Accounting News Roundup: Materiality’s Many Definitions; Tesla’s New CFO; AICPA vs. IRS | 11.04.15

Definition of Materiality Depends Who You Ask [CFOJ]
Out of all the definitions listed from the SCOTUS, SEC, FASB, IASB, PCAOB, I personally like Thurgood Marshall's the best: "An omitted fact is material if there is a substantial likelihood that a reasonable shareholder would consider it important in deciding how to vote." There are no extraneous words.

The SEC's definition is slightly longer, the FASB's and IASB's are pretty close in the length and the PCAOB's is two paragraphs. Theoretically, you could change "vote" to "invest" or "make a decision" or whatever and you have a relevant definition. Things get slightly more complicated when you have to consider quantitative measures; e.g. is an error or misstatement material if it would change shareholders' equity by 5%? 10%? 25%? Opinions will vary.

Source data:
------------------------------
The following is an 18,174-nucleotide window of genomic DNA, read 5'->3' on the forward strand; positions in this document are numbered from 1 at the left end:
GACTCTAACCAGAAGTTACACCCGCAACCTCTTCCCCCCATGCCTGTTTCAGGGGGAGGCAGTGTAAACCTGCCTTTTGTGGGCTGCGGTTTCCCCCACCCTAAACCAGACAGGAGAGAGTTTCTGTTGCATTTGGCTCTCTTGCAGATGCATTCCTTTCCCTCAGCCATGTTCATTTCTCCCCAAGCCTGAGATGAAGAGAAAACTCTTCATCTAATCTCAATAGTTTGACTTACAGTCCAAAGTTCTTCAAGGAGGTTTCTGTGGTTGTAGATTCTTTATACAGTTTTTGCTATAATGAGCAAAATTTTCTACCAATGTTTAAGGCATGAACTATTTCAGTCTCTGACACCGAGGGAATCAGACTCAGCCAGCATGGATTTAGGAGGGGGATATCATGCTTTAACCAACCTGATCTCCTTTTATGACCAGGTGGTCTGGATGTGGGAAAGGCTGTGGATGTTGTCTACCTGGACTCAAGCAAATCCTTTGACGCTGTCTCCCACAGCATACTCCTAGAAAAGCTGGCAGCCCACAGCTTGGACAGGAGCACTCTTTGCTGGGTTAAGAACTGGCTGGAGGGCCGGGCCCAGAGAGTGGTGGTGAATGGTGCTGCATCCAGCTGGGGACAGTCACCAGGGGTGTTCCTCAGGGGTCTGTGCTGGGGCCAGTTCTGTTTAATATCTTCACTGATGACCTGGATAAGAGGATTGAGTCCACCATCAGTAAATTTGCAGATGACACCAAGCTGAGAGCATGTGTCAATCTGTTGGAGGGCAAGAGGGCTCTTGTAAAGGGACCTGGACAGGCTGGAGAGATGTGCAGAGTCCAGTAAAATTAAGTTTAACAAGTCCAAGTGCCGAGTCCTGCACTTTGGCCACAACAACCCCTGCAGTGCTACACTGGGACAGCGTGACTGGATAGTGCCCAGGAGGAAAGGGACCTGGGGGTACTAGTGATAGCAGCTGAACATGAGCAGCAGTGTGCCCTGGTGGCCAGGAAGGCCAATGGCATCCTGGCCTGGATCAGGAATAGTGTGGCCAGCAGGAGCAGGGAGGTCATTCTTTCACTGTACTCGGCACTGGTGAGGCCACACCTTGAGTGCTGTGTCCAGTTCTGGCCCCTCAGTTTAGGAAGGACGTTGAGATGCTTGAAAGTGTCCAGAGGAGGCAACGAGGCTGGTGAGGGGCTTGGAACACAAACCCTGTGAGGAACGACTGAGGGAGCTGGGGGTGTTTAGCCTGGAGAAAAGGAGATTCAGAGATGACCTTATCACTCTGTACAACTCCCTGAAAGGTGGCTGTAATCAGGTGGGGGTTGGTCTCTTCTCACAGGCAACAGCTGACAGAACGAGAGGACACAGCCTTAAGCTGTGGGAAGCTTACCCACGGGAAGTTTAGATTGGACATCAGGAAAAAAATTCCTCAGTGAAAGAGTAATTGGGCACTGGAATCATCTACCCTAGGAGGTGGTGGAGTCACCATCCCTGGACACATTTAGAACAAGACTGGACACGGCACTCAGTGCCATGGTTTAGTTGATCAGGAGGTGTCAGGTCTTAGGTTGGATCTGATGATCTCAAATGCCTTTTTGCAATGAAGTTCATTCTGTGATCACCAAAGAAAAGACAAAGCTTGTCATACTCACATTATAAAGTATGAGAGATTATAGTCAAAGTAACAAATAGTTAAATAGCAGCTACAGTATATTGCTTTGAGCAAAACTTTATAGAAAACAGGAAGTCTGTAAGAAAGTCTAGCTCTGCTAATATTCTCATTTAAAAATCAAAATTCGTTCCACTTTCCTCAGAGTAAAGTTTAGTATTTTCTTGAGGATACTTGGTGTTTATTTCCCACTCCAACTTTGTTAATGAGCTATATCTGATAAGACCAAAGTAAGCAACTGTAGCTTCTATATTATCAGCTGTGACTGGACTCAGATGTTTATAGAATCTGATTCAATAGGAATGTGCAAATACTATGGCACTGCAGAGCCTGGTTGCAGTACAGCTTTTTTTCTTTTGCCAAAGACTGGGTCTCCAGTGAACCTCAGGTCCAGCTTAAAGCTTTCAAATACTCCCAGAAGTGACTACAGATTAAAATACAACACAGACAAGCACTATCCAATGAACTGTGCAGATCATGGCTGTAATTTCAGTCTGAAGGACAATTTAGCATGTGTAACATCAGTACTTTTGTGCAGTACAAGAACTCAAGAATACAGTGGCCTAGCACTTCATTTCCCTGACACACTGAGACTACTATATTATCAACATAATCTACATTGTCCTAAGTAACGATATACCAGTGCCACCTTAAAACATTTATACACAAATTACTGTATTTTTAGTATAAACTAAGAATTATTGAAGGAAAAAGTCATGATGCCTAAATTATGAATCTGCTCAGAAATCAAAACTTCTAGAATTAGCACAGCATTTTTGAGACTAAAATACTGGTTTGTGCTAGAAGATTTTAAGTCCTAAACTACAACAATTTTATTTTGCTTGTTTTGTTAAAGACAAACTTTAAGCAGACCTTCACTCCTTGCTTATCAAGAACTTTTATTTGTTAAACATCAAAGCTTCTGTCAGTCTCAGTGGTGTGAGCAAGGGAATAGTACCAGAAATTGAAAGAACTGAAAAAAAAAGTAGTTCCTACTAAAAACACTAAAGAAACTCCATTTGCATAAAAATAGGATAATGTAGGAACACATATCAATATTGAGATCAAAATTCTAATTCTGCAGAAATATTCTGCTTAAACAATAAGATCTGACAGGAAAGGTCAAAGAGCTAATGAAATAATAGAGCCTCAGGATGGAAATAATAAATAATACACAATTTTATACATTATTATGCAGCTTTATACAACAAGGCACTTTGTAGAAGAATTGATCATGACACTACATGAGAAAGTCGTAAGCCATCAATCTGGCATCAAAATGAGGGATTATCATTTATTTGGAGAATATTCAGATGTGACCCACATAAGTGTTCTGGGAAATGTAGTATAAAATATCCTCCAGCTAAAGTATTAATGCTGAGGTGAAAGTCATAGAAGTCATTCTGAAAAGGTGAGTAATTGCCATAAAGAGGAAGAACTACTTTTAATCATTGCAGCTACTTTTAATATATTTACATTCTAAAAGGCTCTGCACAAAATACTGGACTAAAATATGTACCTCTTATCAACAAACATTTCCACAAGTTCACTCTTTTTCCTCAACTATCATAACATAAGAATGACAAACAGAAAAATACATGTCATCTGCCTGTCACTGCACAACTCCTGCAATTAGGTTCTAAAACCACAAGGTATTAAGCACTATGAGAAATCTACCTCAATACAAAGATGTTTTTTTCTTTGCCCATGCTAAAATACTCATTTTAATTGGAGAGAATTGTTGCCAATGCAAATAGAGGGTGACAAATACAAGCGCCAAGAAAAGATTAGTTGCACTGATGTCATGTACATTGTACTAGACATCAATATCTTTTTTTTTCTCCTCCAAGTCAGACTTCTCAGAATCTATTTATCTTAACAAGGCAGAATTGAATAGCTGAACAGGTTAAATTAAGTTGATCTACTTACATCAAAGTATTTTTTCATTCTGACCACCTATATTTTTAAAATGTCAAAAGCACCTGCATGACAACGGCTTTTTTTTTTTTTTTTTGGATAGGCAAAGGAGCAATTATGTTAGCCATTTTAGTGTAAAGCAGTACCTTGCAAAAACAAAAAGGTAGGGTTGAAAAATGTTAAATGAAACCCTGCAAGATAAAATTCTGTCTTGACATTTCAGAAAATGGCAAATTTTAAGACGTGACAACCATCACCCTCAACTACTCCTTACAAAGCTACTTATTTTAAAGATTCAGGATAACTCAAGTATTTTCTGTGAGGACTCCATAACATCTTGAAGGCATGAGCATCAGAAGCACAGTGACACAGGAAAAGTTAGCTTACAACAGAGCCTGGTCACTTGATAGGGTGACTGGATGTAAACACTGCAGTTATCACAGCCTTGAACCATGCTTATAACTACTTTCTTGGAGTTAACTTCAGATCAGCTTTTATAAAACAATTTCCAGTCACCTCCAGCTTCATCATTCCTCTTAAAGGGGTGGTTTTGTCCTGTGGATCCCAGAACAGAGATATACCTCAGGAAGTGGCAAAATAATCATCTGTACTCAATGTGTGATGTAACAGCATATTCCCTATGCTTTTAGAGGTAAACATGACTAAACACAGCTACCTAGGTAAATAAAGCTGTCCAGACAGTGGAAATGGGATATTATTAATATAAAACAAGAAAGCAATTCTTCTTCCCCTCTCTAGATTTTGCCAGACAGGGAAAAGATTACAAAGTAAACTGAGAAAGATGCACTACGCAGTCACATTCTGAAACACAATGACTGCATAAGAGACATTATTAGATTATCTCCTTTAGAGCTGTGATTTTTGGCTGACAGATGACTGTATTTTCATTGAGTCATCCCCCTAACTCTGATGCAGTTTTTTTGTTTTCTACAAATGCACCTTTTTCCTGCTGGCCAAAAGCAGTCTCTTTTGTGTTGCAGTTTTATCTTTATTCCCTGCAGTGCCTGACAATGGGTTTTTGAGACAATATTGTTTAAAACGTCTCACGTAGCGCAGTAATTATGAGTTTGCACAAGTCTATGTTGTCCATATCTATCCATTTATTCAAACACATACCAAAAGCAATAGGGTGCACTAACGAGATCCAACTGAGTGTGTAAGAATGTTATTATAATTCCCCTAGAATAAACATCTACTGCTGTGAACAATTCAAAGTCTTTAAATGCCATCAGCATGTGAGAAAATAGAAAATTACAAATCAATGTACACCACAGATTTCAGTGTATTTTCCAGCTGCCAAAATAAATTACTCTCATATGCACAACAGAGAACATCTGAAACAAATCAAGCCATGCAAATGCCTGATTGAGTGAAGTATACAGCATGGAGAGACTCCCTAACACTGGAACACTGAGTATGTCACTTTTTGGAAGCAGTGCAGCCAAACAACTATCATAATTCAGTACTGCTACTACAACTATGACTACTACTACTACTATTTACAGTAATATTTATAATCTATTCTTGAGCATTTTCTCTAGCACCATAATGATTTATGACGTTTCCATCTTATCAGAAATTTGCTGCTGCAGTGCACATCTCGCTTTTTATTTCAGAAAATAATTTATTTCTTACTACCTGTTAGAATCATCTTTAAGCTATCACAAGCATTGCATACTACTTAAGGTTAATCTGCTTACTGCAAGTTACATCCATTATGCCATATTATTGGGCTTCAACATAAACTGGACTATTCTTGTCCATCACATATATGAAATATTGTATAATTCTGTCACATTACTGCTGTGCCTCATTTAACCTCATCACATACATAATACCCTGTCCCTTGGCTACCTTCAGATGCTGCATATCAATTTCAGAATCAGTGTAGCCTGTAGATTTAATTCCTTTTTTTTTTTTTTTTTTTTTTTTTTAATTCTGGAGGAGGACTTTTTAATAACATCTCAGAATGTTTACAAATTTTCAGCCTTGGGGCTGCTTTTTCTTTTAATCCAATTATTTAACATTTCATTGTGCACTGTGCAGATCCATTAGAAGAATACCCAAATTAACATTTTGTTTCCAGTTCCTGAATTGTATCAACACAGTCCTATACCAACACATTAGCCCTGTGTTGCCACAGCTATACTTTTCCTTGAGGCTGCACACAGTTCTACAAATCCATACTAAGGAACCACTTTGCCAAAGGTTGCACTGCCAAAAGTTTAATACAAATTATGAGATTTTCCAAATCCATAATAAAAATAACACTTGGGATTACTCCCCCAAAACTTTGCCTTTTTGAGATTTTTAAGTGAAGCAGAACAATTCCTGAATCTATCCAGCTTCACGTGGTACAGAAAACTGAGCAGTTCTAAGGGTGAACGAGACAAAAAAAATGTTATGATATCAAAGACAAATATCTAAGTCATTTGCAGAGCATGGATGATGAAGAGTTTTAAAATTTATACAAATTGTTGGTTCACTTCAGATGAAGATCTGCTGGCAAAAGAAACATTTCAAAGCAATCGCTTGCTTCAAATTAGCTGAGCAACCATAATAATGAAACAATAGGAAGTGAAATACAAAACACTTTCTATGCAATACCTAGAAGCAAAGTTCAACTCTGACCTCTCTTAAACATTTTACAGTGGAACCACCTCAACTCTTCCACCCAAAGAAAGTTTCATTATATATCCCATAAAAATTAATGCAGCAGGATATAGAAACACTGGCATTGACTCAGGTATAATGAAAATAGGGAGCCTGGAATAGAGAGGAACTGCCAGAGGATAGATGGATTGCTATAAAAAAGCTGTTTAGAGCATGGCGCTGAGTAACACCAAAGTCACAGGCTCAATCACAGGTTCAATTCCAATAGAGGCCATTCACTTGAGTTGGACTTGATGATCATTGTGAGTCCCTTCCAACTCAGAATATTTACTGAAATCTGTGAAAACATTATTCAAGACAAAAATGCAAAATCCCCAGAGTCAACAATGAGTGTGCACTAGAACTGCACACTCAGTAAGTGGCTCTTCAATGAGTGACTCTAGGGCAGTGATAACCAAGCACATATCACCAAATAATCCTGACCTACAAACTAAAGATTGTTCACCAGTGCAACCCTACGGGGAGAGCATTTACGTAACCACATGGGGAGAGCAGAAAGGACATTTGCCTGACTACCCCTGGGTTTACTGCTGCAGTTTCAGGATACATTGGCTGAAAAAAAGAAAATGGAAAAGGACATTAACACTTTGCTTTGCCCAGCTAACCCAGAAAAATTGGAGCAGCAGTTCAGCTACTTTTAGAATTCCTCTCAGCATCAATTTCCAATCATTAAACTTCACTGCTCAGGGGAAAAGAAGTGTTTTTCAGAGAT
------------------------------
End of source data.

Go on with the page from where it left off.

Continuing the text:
Why foreigners ignoring this tax could be costing US billions [CNBC]
CNBC threw some numbers together and estimates that the US is "missing several billion dollars in foreign estate taxes each year."

Tesla Poaches Google Finance VP for CFO [CFOJ
Jason Wheeler succeeds Deepak Ahuja.

Tilley: CIMA focus will remain despite new global association [Accountancy Age]
The head of CIMA, Charles Tilley, says that the "evolution" of the joint venture with the AICPA "will not dilute their brands" and "would look to better use resources to promote their joint CGMA designation."

In other news:

  • Zynga's CFO quit without explanation. 
  • "The construction and interpretation of sarcasm lead to greater creativity because they activate abstract thinking." [Oregonian]
  • The AICPA can sue the IRS over tax preparer regulations. [Forbes]
  • Buzzwords. [Bloomberg]
  • A cartoonist turned the iTunes Terms of Service into a 47-page graphic novel [The Verge]

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